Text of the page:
FHA versus Conventional Loans

Now more than ever it is better to go with a Conventional loan than an FHA loan.  In the State of Florida, and FHA loan requires 3.5% down and a Conventional loan requires a minimum of 5% down.  The only problem some may run into with getting a Conventional loan is that you need a minimum of a 720 credit score and it cannot be a condo.

The debt to income ratio requirements on a Conventional loan are more strict limiting it to a maximum of 41% and sometimes as high as 45% but really you shouldn’t be any higher than that anyway.  Just based upon what the mortgage insurance companies are doing you can see more liquidity is coming back to the market.  You can now get financing on attached housing in Florida and go up to 45% debt to income ratios where before no one was going over 41%. 

With a Conventional loan the monthly mortgage insurance is less than that of an FHA loan.  Typcially a Conventional loan only requires you to keep the mortgage insurance on for a minimum of 2 years AND until you have 20% equity in the property where FHA is 5 years AND 22% equity.  It is your responsibility as the borrower to contact your mortgage servicer to get it removed.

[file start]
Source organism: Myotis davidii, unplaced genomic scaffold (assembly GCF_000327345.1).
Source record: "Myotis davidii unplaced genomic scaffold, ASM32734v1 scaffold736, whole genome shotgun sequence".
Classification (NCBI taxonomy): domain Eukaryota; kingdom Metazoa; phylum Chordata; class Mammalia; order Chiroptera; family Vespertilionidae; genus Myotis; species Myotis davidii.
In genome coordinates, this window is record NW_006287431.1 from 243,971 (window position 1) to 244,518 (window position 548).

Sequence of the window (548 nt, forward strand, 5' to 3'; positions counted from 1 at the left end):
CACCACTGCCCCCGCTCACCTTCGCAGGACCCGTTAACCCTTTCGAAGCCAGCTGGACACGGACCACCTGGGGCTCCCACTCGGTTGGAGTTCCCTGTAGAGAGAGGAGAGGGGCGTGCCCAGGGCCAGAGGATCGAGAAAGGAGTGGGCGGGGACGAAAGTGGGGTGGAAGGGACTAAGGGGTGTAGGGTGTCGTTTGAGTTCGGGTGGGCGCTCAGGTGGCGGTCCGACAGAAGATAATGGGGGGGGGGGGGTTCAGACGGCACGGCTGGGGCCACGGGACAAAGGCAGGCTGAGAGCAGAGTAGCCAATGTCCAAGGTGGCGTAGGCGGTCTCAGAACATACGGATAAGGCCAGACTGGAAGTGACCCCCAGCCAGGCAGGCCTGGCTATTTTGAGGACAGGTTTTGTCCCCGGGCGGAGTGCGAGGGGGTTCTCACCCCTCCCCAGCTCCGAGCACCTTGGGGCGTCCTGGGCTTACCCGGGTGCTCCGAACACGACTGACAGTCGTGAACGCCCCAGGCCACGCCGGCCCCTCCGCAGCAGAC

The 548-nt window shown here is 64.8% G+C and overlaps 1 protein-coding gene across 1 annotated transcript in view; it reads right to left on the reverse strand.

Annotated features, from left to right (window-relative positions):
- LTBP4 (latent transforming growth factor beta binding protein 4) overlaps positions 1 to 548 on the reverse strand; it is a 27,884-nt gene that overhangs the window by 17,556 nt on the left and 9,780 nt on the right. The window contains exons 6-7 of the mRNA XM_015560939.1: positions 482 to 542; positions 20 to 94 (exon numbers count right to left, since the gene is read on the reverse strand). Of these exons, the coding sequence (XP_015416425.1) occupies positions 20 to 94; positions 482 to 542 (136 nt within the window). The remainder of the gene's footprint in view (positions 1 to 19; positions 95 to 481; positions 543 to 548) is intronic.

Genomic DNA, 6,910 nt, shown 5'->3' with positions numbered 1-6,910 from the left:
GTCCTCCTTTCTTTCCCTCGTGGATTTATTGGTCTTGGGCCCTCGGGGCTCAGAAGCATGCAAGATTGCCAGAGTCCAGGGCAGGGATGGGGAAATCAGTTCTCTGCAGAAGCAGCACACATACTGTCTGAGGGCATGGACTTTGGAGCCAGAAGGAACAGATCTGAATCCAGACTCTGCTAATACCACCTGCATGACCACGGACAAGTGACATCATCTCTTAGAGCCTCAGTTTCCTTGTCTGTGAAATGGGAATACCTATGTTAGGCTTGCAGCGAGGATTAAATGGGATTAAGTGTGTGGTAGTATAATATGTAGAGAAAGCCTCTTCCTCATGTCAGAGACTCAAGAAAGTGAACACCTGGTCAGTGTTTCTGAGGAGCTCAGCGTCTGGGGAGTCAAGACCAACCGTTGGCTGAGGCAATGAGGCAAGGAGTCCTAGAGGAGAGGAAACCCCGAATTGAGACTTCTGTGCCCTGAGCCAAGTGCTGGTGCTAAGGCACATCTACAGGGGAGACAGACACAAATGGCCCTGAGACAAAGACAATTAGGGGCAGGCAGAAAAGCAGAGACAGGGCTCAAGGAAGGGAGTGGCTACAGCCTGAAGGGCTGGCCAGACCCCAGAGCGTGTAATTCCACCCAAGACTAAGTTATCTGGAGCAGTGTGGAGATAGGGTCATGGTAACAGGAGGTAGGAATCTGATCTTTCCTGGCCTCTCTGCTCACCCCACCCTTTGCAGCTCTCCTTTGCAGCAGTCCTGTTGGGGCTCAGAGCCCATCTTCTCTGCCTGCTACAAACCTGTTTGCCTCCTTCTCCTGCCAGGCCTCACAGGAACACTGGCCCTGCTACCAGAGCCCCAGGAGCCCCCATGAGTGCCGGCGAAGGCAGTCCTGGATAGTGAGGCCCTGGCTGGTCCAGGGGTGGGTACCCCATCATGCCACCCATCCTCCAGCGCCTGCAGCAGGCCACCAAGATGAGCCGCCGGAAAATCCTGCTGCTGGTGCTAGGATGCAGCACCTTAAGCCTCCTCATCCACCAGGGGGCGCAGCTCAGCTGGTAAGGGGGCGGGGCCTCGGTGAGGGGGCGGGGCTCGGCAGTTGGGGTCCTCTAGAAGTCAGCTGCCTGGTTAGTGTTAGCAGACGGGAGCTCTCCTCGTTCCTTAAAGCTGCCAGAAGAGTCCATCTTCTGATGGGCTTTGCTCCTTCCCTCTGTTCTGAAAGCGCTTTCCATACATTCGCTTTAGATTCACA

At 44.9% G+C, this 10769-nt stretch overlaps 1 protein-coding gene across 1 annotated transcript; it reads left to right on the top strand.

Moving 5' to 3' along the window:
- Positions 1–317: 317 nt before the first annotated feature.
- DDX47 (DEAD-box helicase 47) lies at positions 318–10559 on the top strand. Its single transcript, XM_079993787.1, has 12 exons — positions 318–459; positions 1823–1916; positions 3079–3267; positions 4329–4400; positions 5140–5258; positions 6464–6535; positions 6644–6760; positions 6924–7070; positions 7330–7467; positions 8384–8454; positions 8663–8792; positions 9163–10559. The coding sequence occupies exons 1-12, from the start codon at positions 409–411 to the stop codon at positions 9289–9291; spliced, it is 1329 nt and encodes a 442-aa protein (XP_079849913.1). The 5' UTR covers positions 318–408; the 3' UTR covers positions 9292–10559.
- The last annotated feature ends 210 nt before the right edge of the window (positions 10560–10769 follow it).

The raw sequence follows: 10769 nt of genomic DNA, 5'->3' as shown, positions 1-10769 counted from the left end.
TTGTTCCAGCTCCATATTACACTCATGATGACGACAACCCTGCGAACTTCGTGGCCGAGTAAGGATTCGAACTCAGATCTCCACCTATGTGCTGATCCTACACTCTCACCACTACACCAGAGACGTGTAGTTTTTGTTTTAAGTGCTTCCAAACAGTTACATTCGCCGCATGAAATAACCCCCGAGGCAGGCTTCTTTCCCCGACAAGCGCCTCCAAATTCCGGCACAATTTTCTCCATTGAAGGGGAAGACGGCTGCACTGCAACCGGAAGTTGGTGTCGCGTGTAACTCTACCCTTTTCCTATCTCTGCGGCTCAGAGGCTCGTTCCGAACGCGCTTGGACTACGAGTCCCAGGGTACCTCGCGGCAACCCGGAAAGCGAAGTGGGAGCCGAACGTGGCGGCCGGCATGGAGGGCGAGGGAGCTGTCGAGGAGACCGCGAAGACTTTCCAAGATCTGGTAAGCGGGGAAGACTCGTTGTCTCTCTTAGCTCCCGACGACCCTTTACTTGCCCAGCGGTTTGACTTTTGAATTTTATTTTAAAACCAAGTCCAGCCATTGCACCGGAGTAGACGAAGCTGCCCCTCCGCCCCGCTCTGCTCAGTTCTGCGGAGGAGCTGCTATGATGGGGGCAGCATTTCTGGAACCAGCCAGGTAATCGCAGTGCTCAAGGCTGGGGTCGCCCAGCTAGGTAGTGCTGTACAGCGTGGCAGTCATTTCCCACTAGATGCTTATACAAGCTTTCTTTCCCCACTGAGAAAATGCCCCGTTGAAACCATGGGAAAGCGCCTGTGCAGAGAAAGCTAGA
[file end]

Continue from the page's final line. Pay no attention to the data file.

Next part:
In addition to an FHA loan having a higher monthly mortgage insurance premium there is also a one time Upfront Mortgage Insurance Premium (UFMIP) of 1% of your loan amount.  This does get wrapped into your loan amount but is a charge nonetheless. 

MGIC, one of the mortgage insurance companies, has a great illustration comparing a Conventional loan to an FHA loan http://mgic.com/education/mi_better_option.html

I am not a real estate agent nor do I pretend to be but my experience has been that a seller is more inclined to accept a Conventional loan over an FHA loan because there is a misconception that a Conventional loan is more likely to get approved.  The appraisal guidelines are a little less strict than FHA but that is about it. 

Both loans are good loans but as you will see a Conventional loan is less expensive.  No matter what I would always suggest looking at putting less money down if you do not have a lot of money leftover after closing and if you are not maxing out your retirement.